I Have the Touch: Check Contact in Workbench Prior to Solving with the Contact Tool

Song quotes Peter Gabriel, “I Have the Touch”

The time I like is the rush hour, cos I like the rush
The pushing of the people – I like it all so much
Such a mass of motion – do not know where it goes
I move with the movement and … I have the touch

Looking back I can see a defining moment in my life when about a month after high school graduation two good friends and I drove four hours from home to see Peter Gabriel in concert.  It’s not that the concert was great, which it was, but it was the trip itself.  It was a first foray after high school, a sort of toe dipping into the freedom of adulthood while in a strange pause between graduating in a small town in the same school system with the same kids and starting engineering school in a big city in the Fall.

Wanting contact
I’m wanting contact
I’m wanting contact with you
Shake those hands, shake those hands

What does all that have to do with ANSYS, you ask?  Primarily, it’s hard to get Peter Gabriel’s “I Have the Touch” out of my head whenever I’m working with contact elements.  Someone once said that we are a product of the music of our youth.  While as I’ve gotten older and hopefully wiser I would hope that we are made up of much more than the product of listening to some songs, I do find it true that certain songs from years ago tend to stick in my head.  So, while Mr. Gabriel plays in my head, let’s discuss checking our contact status in Workbench Mechanical.

For those of us familiar with Mechanical APDL, the CNCHECK command has been a good friend for a lot of years now.  This command can be used to interrogate our contact pairs prior to solving to report back which pairs are closed, what the gap distance is for pairs that are near touching, etc.  More recently, this type of capability has become available in Workbench Mechanical by inserting a Contact Tool under the Connections branch.

Let’s take a look at that in version 13.0.  Here we have inserted a Contact Tool under the Connections branch.  It automatically includes the Initial Information sub-branch, with a yellow lightening bolt meaning no initial information has yet been calculated.

image

By right clicking on the Initial Information sub-branch, we can select Generate Initial Contact Results.  The resulting worksheet view provides significant information on all of the defined contact regions.  By default the information displayed for each contact region includes the name, contact/target side, type (fictionless, no separation, etc.), status, number of elements contacting, initial penetration, initial gap, geometric penetration, geometric gap, pinball radius, and real constant set number.  That last value is useful when reviewing the solver output, as it lists contact info per real constant set number of each contact pair (contact region).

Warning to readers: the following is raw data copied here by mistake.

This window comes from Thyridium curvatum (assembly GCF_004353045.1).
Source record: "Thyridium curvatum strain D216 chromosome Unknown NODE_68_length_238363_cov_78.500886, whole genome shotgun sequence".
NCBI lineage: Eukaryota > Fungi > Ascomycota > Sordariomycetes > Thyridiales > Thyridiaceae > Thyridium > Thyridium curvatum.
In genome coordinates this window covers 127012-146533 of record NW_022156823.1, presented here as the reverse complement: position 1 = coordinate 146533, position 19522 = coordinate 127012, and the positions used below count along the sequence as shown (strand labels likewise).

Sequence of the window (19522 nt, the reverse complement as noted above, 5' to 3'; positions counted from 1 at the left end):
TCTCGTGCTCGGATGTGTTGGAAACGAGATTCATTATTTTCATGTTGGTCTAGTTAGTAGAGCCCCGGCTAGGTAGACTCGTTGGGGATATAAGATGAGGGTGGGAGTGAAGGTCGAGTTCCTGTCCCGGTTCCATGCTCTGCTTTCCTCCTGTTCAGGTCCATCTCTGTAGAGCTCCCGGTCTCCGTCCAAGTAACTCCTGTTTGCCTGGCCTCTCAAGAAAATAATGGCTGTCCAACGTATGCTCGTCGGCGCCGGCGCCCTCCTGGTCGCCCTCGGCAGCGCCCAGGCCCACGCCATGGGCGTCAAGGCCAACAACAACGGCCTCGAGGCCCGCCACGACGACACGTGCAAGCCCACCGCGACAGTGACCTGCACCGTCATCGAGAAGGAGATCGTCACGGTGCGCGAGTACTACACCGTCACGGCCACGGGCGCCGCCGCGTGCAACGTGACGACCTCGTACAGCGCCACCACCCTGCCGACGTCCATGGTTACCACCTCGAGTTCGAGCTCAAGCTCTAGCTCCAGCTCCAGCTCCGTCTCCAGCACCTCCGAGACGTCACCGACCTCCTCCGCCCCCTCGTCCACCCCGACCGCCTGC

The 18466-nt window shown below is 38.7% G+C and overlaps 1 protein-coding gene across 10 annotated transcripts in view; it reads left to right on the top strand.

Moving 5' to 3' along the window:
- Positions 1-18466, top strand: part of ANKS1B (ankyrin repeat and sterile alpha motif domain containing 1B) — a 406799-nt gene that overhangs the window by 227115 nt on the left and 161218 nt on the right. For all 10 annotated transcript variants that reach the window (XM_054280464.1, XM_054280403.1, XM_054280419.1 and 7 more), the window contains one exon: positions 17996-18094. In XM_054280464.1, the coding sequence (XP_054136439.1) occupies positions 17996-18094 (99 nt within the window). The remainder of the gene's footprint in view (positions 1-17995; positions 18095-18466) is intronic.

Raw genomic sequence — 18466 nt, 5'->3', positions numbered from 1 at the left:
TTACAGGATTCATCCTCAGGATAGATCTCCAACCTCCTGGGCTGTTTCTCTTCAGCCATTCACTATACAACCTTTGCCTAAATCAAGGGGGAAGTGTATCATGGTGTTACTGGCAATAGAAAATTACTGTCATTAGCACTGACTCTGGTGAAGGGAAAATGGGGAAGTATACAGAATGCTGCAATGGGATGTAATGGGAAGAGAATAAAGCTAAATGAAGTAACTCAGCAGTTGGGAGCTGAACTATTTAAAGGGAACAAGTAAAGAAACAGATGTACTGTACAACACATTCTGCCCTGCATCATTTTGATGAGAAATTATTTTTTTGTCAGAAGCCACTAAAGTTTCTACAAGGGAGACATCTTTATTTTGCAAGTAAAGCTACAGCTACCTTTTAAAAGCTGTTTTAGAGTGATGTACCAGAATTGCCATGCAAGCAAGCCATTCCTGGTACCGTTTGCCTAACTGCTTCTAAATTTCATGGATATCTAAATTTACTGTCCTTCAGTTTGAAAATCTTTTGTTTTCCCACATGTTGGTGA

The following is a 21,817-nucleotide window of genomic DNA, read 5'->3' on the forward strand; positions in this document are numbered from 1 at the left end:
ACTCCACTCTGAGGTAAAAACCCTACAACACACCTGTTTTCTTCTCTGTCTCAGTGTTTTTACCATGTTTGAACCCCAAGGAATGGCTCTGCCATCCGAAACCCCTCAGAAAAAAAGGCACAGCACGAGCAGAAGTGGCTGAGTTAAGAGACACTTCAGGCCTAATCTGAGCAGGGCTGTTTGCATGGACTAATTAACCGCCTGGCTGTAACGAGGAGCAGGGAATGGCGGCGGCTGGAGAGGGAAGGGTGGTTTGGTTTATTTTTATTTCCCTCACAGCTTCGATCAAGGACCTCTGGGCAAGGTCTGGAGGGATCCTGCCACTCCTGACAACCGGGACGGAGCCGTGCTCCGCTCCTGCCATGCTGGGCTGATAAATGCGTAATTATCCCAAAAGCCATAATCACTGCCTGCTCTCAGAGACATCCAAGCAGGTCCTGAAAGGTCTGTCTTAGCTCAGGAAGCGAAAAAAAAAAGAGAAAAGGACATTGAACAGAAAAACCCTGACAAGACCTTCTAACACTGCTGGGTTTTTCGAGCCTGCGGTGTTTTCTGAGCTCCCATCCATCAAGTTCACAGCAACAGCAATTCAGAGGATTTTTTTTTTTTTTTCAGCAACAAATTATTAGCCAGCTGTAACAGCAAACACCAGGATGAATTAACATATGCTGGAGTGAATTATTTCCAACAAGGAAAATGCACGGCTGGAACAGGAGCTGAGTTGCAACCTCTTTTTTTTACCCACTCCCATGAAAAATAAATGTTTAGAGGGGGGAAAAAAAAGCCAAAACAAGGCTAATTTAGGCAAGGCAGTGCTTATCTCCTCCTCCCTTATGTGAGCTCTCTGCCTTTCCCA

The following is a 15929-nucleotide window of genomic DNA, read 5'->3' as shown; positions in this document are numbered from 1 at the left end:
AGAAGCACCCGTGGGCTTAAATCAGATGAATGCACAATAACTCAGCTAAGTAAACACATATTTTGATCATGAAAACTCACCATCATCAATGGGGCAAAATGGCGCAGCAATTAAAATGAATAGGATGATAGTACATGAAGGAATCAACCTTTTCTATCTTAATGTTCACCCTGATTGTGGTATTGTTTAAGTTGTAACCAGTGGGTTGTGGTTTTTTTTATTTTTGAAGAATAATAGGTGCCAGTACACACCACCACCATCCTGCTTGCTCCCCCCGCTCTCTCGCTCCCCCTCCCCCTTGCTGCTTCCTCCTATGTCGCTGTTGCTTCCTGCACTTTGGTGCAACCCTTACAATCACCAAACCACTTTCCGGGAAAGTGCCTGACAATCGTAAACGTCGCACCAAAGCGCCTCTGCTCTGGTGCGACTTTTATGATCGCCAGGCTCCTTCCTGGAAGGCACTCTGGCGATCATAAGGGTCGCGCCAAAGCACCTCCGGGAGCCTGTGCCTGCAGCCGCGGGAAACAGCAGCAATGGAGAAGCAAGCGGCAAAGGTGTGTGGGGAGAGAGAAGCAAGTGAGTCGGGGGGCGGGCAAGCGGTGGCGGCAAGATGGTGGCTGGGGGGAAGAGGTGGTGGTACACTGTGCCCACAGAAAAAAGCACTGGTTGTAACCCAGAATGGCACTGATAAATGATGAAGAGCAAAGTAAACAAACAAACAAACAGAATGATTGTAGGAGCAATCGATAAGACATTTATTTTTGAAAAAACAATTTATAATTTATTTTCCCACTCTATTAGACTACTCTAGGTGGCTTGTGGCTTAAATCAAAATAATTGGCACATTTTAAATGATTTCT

image

Further, by right clicking on that table we have the option to display some additional data, or remove fields of data.  The additional fields that can be added are contact depth, normal stiffness, and tangential stiffness.  We can also sort the table by clicking on any of the headings. 

The colors in the table display four possible status values:

Red = open status for bonded and no separation types

Yellow = open for non bonded/no separation types

Orange = closed by with a large amount of gap or penetration

Gray = inactive due to MPC or Normal Lagrange or auto asymmetric contact

image

If we left click on one or more of the contact regions in the table, we can then right click and “Go to Selected Items in Tree.”  This is a convenient way to view a particular set of contact regions in the graphics view.

Any social occasion, it’s hello, how do you do
All those introductions, I never miss my cue
So before a question, so before a doubt
My hand moves out and … I have the touch

So, what do we do with this information?  Ideally it will prevent us from launching a solution that goes off and cranks for a few hours only to fail due to an improper contact setup.  For example, by viewing the initial status for each pair we can hopefully verify that regions that should be initially touching are in fact touching as far as ANSYS is concerned.  If there is an initial gap or penetration, correcting action can be taken by adjusting the contact settings or even the geometry if needed prior to initiating the solution.

Wanting contact
I’m wanting contact
I’m wanting contact with you
Shake those hands, shake those hands

The Contact Tool > Initial Information is another tool we can use to help us obtain accurate solutions in a timely manner.  If you haven’t had the opportunity to use it, please try it out.  I can’t guarantee that it will trigger fond memories, but maybe you’ll have an enjoyable song playing in your head.